If you told me that during one of my days travelling, I’d stumble across a strange place in between Hakone and Tokyo and, this being totally unplanned, would lead to one of the best days I’ve had in Japan so far, the organiser in me would have snorted. But alas, my friend and I found ourselves in this strange place called Odawara on a “travel” day (getting back from Hakone to Tokyo), decided to have a roam around and subsequently gatecrashed a festival filled with locals, saw a castle, and got drawn into a Japanese football game whilst eating some of the best pub food I have ever eaten. This is the story of the day that makes me smile the most out of all my “Tokyo days” (next posts will be on Kyoto). This was the day we discovered Odawara.
The morning started off really well- we were checking out of the Hokane Kowakien hotel and had some breakfast/brunch (a lot of days we’ve skipped this meal due to an early start or sheer tiredness). And this might sound really melodramatic, but being able to have toast with butter and strawberry jam was a total luxury for me (especially due to the struggle to find vegetarian food). And I caved into temptation and got an éclair. After my friend indulged in an overly cheesy pizza and we were both feeling nicely stuffed (again a contrast to the hunger pangs I’ve had at times in Japan), we walked to the local train station and hoped onto a train to Odawara, with the intention of heading straight back to Tokyo.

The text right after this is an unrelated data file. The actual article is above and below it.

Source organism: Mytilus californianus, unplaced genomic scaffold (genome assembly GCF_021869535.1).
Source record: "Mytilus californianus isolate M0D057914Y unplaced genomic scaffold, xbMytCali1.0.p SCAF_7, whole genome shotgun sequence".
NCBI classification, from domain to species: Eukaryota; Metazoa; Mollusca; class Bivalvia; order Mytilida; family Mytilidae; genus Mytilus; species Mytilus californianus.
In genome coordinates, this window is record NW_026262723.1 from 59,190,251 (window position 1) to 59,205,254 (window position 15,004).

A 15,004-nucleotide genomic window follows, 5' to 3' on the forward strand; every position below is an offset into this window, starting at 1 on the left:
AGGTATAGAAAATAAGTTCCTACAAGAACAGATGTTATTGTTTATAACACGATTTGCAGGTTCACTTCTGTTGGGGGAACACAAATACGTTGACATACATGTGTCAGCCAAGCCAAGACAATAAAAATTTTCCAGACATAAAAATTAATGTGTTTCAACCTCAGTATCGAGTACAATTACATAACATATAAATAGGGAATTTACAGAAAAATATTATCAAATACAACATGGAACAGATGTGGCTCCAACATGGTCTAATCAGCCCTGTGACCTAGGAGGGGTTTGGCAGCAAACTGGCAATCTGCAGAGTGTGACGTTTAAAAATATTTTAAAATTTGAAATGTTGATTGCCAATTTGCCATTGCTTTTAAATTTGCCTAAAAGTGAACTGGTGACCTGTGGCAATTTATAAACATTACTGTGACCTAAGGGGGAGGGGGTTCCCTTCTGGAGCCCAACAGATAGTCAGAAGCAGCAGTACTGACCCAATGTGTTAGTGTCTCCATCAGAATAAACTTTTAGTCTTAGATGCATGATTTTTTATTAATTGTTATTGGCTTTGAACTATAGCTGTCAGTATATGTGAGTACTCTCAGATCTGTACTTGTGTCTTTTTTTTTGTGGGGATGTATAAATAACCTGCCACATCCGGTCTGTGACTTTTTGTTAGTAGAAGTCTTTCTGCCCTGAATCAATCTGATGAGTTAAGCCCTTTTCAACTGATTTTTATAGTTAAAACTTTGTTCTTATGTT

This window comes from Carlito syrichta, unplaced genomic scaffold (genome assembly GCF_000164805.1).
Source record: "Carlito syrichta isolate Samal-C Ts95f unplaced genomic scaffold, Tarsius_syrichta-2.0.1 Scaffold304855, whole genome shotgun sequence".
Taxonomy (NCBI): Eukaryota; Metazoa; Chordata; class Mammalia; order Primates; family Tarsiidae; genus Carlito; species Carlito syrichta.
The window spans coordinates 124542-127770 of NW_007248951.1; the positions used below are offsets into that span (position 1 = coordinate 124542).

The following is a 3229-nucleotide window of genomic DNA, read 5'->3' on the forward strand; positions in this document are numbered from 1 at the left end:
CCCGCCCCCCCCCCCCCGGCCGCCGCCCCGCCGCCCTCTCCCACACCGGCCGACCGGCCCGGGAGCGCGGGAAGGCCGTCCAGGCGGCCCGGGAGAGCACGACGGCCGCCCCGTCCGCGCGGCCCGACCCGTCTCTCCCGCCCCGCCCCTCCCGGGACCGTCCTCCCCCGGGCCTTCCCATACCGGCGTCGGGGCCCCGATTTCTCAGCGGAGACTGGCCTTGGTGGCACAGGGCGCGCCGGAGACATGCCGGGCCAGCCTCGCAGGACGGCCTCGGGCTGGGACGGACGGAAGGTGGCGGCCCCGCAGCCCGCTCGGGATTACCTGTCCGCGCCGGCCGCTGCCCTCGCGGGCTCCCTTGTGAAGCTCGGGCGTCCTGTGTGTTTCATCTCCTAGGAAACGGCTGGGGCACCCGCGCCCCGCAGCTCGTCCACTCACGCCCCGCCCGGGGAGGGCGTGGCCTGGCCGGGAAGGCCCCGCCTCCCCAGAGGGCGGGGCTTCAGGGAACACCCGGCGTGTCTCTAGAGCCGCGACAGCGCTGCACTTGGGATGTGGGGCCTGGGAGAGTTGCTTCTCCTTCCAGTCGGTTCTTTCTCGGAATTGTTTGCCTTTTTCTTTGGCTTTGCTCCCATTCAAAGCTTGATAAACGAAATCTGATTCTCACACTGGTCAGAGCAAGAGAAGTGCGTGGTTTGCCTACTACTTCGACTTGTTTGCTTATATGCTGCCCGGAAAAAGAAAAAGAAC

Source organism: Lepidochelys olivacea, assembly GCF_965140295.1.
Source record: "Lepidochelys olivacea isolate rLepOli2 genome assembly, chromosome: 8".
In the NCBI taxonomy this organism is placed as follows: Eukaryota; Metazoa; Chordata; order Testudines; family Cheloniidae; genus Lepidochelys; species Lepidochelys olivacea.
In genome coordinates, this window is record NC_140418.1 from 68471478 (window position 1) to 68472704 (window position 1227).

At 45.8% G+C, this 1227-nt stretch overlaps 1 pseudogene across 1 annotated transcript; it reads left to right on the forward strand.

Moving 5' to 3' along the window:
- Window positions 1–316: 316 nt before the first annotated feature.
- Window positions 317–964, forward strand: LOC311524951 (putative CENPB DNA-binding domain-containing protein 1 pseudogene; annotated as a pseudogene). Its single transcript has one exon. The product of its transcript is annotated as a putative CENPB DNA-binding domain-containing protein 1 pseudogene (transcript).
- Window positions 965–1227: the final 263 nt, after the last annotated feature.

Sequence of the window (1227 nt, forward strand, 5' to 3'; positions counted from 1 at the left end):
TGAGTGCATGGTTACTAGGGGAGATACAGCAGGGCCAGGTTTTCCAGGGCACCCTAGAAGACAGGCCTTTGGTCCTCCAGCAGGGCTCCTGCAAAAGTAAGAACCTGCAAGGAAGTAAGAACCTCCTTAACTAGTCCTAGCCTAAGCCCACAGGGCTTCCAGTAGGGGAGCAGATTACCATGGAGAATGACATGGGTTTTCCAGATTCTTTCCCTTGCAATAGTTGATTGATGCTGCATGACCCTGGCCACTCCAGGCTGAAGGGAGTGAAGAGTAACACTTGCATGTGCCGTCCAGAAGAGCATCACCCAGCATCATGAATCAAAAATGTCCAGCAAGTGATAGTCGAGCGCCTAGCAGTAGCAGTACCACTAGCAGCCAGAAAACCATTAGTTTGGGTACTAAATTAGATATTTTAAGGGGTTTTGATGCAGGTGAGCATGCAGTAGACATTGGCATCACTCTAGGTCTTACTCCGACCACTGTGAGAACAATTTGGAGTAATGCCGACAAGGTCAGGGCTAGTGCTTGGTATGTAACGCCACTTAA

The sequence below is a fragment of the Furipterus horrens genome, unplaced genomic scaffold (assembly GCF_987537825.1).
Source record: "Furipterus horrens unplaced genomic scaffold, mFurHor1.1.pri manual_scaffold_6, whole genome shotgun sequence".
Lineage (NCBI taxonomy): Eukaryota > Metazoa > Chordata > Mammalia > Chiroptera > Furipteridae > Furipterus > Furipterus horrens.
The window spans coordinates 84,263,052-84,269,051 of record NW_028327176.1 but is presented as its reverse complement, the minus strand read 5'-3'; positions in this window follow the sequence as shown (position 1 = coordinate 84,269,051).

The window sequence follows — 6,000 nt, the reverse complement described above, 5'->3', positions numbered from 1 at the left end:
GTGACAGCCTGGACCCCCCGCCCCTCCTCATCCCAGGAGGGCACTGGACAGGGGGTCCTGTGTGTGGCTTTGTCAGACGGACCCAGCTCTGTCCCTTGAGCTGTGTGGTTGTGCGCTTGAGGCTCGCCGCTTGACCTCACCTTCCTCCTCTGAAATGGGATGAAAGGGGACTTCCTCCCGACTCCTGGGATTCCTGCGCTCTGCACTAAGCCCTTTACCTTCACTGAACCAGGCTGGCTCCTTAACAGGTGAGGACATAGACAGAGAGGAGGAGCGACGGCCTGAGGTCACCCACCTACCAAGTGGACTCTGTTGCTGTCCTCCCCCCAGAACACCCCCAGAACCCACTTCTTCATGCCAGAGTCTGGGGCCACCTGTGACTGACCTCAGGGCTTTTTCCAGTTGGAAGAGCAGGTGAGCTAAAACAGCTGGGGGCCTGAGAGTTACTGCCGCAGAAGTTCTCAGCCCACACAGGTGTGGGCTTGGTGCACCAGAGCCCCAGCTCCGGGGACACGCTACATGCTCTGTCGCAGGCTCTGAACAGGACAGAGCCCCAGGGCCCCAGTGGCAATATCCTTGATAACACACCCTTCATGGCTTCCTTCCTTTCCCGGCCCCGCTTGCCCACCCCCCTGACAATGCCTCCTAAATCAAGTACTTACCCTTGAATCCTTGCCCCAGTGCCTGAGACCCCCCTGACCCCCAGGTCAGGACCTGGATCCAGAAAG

We found Starbucks in Odawara with the intention of getting some wi-fi and looking up what we could do in this completely novel place. And we failed- there was no wi-fi in this branch. However, we soon stumbled across a map at Odawara station which listed some local attractions and my friend mentioned how the Soshu Odawara Castle rang a bell and maybe we should check it out? So we left the station and my initial first impression was… meh.
But then we walked on, and we found a brilliant bright orange building, an irish pub called Celts (my friend joked “we’re going there” and I laughed at the time), a café in a department store which served “safe” veggie food and finally, best of all, a gorgeous lake with a bridge leading across it and the sounds of people and music drifting from the archway on the other side of the bridge.